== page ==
mcculley: The “unionists” assume that justification is a legal fiction (as if) unless it’s an analytic declaration that takes into account an already existing personal relationship to Christ. They don’t talk about justification of the ungodly, but only about a justification of those united to Christ.

    Johnson: It is because of this union that the believer is justified.

    mcculley: it is because of God’s imputation that the believer is united to Christ. A bride is not legally married because another person is already “really” in her. Rather, legal marriage unites a bride to her husband.


  77. Being “reformed” means “sharing the road” with Barth and the Torrances and also… Jonathan Edwards and Tim Keller (preaching for “effects”). But you seem more “enthusiastic” about the prospect of “sharing the road with” Lutherans who don’t have to, and don’t want to.

    I don’t trust those who say that, they more they know, the less denominational they become. I think it’s the opposite. The boundary between Lutheran Christology and Reformed Christology should and will keep some of us apart from the :Lutherans


  78. Stuart, Eclessiastes 3 and the accompanying 60’s tune tell us there’s a time for all things, even jestering (new word?)?

    Maybe my exegesis is more of that other stuff, but over a month ago, I was thinking deep about the writing of comboxers here at old life. Here’s what I posted, their discussion is before it. Maybe helpful, maybe not, but here’s my shot at being a theologian for today. The blogs have taught me “everyone is a theologian” or at least we posting things think we are (insert emoticon here). Take care.


  79. I just found a good justification quote:

    Let us take heed in ourselves of any inclination to novel opinions, especially in, or about, or against such points of faith as those wherein they who are gone before us and are fallen asleep found life, comfort, and power. Who would have thought that we should have come to an indifferency as to the doctrine of justification, and quarrel and dispute about the interest of works in justification, about general redemption, which takes off the efficacy of the redeeming work of Christ; and about the perseverance of the saints; when these were the soul and life of them who are gone before us, who found the power and comfort of them? We shall not maintain these truths, unless we find the same comfort in them as they did…. But now it is grown an indifferent thing; and the horrible corruptions we suffer to be introduced in the doctrine of justification have weakened all the vitals of religion. Let us, for the remainder of our days, “buy the truth, and sell it not;” and let us be zealous and watchful over any thing that should arise in our congregations.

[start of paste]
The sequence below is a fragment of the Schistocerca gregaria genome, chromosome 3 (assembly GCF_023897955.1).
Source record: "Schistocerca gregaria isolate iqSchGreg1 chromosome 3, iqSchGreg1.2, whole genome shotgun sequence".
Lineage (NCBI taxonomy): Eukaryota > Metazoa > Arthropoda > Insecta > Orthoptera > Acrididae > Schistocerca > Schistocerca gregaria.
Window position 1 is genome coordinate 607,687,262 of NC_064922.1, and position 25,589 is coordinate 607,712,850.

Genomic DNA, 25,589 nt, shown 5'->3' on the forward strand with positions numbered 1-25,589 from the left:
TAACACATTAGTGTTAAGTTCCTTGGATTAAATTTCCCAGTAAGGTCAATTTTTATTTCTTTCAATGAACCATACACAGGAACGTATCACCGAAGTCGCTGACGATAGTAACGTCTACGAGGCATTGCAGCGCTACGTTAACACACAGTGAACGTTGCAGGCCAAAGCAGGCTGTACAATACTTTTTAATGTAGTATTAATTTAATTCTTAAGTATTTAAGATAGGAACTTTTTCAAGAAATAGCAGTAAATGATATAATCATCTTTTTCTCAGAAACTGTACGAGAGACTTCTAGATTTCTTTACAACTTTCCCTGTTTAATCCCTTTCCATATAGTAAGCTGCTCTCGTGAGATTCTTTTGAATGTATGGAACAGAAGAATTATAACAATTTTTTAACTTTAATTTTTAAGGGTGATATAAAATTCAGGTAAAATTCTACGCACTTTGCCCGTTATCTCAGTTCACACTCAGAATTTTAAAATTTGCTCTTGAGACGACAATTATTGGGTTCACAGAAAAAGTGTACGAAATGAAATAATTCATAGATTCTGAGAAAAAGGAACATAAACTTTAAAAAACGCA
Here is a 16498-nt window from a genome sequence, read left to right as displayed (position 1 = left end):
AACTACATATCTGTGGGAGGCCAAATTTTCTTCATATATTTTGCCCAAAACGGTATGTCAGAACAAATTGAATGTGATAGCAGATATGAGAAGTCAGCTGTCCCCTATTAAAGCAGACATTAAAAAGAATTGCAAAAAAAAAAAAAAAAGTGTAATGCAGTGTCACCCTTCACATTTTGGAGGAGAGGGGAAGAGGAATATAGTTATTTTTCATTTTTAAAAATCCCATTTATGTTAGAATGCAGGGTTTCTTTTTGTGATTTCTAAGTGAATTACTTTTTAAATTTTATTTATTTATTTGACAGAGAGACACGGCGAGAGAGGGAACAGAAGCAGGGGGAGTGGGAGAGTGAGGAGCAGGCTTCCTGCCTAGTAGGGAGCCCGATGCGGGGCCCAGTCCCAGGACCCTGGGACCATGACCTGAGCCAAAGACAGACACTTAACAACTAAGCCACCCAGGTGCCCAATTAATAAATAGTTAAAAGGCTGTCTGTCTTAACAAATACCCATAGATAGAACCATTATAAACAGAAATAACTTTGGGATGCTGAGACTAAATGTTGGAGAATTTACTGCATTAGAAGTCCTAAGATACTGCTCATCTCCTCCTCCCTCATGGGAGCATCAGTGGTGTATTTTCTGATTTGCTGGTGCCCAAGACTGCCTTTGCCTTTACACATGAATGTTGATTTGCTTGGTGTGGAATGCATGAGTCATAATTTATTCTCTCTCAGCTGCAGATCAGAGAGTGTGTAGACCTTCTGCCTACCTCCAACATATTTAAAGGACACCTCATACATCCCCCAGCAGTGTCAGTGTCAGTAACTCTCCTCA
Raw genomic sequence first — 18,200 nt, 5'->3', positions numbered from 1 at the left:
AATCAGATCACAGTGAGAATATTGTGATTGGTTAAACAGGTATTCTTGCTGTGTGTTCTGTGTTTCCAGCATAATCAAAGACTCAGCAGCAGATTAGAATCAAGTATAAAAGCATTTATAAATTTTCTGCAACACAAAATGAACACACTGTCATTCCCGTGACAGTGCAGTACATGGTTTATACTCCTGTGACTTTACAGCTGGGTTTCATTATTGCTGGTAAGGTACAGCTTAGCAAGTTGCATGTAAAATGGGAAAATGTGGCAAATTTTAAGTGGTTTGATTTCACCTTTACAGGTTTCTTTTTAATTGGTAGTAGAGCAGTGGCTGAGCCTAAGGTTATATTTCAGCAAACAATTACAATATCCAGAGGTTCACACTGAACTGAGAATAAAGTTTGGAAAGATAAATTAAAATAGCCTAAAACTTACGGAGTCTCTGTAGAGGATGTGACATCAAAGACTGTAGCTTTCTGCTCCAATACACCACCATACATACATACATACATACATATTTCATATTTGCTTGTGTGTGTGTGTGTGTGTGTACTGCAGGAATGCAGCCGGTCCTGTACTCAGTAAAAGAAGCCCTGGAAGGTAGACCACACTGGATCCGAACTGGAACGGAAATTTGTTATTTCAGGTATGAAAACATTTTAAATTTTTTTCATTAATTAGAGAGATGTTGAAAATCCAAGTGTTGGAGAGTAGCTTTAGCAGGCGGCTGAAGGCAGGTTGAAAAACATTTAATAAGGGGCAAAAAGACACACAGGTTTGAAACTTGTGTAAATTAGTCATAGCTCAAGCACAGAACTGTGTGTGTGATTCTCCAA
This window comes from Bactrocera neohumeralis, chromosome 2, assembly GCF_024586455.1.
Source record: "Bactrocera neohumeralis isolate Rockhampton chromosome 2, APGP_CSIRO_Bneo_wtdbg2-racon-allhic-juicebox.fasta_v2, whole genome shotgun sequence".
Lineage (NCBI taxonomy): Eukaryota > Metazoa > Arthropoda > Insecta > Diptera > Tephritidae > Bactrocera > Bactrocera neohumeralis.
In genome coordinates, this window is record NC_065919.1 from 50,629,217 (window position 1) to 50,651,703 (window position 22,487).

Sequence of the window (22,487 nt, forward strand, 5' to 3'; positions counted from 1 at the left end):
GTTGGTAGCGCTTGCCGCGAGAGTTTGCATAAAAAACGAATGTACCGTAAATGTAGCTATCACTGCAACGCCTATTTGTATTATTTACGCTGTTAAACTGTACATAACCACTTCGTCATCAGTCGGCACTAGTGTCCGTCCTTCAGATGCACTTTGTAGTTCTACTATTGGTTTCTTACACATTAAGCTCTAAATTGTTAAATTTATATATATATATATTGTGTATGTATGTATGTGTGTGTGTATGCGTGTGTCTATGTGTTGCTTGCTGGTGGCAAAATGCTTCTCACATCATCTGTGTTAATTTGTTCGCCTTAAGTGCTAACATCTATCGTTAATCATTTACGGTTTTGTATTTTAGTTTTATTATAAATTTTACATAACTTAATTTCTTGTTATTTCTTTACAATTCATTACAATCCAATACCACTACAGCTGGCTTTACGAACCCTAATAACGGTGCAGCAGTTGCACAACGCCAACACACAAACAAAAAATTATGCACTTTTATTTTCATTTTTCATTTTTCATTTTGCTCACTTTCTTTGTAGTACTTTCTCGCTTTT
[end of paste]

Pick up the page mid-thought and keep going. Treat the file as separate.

80. CG, but Reformed Baptists are not ambivalent about Calvinism the way African-Americans are (for understandable reasons) about America.

    You’re right though, it is all about origins. Why Reformed Protestants are hostile to Lutheranism since all Protestants are descendants to some degree of Luther is a mystery.


  81. Chris, the reason for so many confessions is admirable. We believe in local rule, not that ultramontanist business. And that would be a reason for adding to the confessions and the contemporary Reformed churches butching up and writing their own.


  82. Though I am not Reformed, I know why I am both attracted to and hostile to Lutheranism. I am attracted to Lutherans who know the antithesis between law and gospel (instead of assimilating all covenants into one conditional covenant), and who preach the forgiveness of Christians who are sinners (instead of claiming that regeneration keeps us from being sinners by pattern anymore).

    On the other hand, I am hostile to any idea of an universal objective atonement which in fact does not in the end atone for our sins. And also I am hostile to the idea that God uses water as a means of regeneration. When Lutheran assure me that sacerdotalism has been compatible with justification by faith alone for many years, I disagree that it has ever been so.

    Baptists don’t “re-baptise”. To say they do begs the question by assuming that putting water on those who don’t profess to be effectually called by God is baptism. Calvin was never baptized, and he took the idea of discipline as a mark of the church from those he loved to slander.

    The next to last clause of Acts 2;39 is about the Gentiles, but the last clause limits the promise to as many children and gentiles as are called and who receive the Word by faith.

    Acts 2: 39 For the promise is for you and for your children and for all who are far off, everyone whom the Lord our God calls to himself.” 40 And with many other words he bore witness and continued to exhort them, saying, “Save yourselves from this crooked generation.” 41 So those who received his word were baptized, and there were added that day about three thousand persons..


  83. Mark, some Baptists may not, but good Baptists do in fact re-baptize. If a Presbie who was baptized as an infant comes later comes to credo convictions and seeks to join a Baptist church, the good Baptists overseeing that church will demand he as a professing Christian submit to a valid baptism, which is to say be re-baptized. That is the whole point of being Baptist. Bad Baptists will be latitudinarian and let it go, just like bad Presbies overlook credo convictions and give those holding them church membership.